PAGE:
When we got to know them, they’ve been doing this residency for about three months and the place was packed. It was a big pub but it was packed with this really great cross-section of audience; all different kinds of people of different races. You know, different types of people—old people, young funky girls, from mods and rockers to bus drivers. Everybody really digging this group and they liked their own tunes that they wrote, and the covers. They had this great thing about the way they covered songs as well. It was a really brilliant and unfancied pop, and a very funky scene.
We got friendly with these guys and they played in a way that we wanted to figure out. They were much better musicians than us and we wanted to try and figure out how they played in this great sort of loose style. We did not want to copy them but we wanted to learn from them and they were great guys, really great. They showed us lots of stuff and when they went back to the States, we took their spot.
At this time there was a number of groups that were playing in that style all congregated round this pub, and this scene started off there and soon moved to all other pubs in North London. The first couple of years was really fantastic because the groups were really unusual. We (Brinsley Schwarz) were probably the most sort of normal of the bands. Some of the others were really quite unusual groups but they couldn’t get a record deal. Yeah, they were too left field to get a record deal, but they were really good. Like Ian Dury, for instance, you know his band. They were terrific. They tried to do it in other U.K. towns but it never took off. It just was a London big thing.
Then one of the pub groups, Dr. Feelgood, hit it big. They really took off and because they were a blues bands, they were really unusual. Then you started to get loads of pub bands playing lousy blues music because they were not good like Dr. Feelgood. There is nothing worse, really, than a bad blues band. That’s when pub rock became a big thing. For some reason it all seemed to be male groups, women just could not stand it and they were absolutely right. Then it died a short life and we went on to better things. Dire Straits came out of the pub bands and everyone knows what happened to them; they went stratospheric. That whole period of time was like my going to college.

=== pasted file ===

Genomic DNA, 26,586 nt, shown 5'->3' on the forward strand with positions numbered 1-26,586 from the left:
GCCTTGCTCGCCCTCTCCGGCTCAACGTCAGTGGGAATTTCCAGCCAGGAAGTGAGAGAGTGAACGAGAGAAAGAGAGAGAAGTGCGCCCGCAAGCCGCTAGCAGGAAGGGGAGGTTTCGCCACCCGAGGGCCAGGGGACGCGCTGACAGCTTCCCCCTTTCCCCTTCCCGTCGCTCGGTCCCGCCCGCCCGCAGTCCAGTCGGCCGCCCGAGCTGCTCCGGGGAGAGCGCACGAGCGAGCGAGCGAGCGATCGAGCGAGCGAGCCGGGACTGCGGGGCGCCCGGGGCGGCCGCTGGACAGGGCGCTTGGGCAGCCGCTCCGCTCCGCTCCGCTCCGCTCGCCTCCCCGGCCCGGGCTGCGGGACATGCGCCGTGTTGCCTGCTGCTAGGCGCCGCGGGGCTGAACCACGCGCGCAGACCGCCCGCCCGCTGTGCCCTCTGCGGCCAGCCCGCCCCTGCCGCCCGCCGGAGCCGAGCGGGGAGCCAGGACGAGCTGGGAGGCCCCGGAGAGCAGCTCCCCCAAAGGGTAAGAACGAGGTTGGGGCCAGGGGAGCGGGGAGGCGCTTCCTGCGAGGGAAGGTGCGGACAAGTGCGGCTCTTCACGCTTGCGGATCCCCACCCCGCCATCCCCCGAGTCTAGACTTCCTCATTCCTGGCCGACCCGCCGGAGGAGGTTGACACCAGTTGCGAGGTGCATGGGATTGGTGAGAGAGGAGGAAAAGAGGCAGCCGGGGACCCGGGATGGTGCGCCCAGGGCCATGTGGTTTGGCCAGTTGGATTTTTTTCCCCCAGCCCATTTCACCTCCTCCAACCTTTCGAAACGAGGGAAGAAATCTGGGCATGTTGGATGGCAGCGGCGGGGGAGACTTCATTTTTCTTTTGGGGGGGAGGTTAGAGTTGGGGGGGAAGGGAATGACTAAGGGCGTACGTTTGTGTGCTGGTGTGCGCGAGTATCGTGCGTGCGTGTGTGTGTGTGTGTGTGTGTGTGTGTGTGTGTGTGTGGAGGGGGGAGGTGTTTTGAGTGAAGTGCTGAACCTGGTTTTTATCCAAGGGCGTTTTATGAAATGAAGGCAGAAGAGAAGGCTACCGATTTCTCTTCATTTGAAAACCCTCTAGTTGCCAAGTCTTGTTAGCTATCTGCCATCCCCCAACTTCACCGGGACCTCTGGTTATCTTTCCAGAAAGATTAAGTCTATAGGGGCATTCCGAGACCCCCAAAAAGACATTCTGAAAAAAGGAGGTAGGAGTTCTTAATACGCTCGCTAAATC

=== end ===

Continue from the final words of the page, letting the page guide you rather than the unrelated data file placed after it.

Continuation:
GM: Do you still have copies of original records you recorded and produced?
NL: No, I don’t. I’ve never been very sentimental about all of that sort of thing. I probably got some in the cellar or something but I haven’t got them filed or anything like that. I’ve got a few copies on the shelf but, no, I’ve never been particularly sentimental about all that kind of stuff.
GM: Who is your most favorite collaboration with?
NL: I’d have to say Elvis Costello because we did so much stuff together and we’re very fond of each other still. You know we are still very good friends. I don’t see that much of him but we check in with each other on a pretty regular basis. We did so much stuff together. We were both sort of learning this out and it was a very exciting time because I was intent on pushing him to go further and further. I would learn stuff, too, by encouraging him to pull out all the stops. I had to keep up with him. It was mutually very exciting, especially when some of the things we tried in the studio really worked. I remember how excited we were when we did “Pump it Up.” We loved it. When we finished it we just spent the whole night listening to it. We played it over and over and over again. That was not the only one we did that for. We would play each of them over and over again and tell each other how great we each were.
GM: What are you listening to now?
NL: I’ve got a 14-year-old boy who is very keen on music and loves the sort of stuff I really like, you know, a lot more old-fashioned stuff. But of course he’s 14 so he likes a lot of stuff from his generation as well. I like quite a lot of it as well. He loves this sort of “grime music.” Stormzy is one of the bigger stars here in London. It’s a sort of London version of rap. Everything is done on computers, you know, there’s no instruments being involved in it except in from the computer department. I like quite a lot of that but the other night I went to see the Cactus Blossoms and I’m saying there is really, really something that is a force to those boys.
GM: Is there somebody out there that you’d still like to record or work with?
NL: Well, I really like the records that Jack White makes but I have not met him. I think I would really like to meet him. That would be a start.
GM: So my last question is: what is the big difference for you touring now as it was back in 1969 when you were out touring with Brinsley Schwarz?
NL: Well, as you know I travel in a lot more comfort nowadays. I like to make sure that I’m not roughing it too much. There was nothing like the cheap hotels that we have nowadays. If you went on tour you really could not afford really that much; there would be three of us sleeping in the same bed and a couple on the floor. We were kids and we really did not mind. It was good fun. That’s the main difference now. I like to get paid and like to stay in comfort. Making sure I’m staying somewhere where I’m not going to get all my stuff stolen. Apart from that, it’s a lot the same as I still play a lot of the same music. As a matter of fact, now I’m just a little better playing it. The irony is that by the time you get really good at it, your time is up.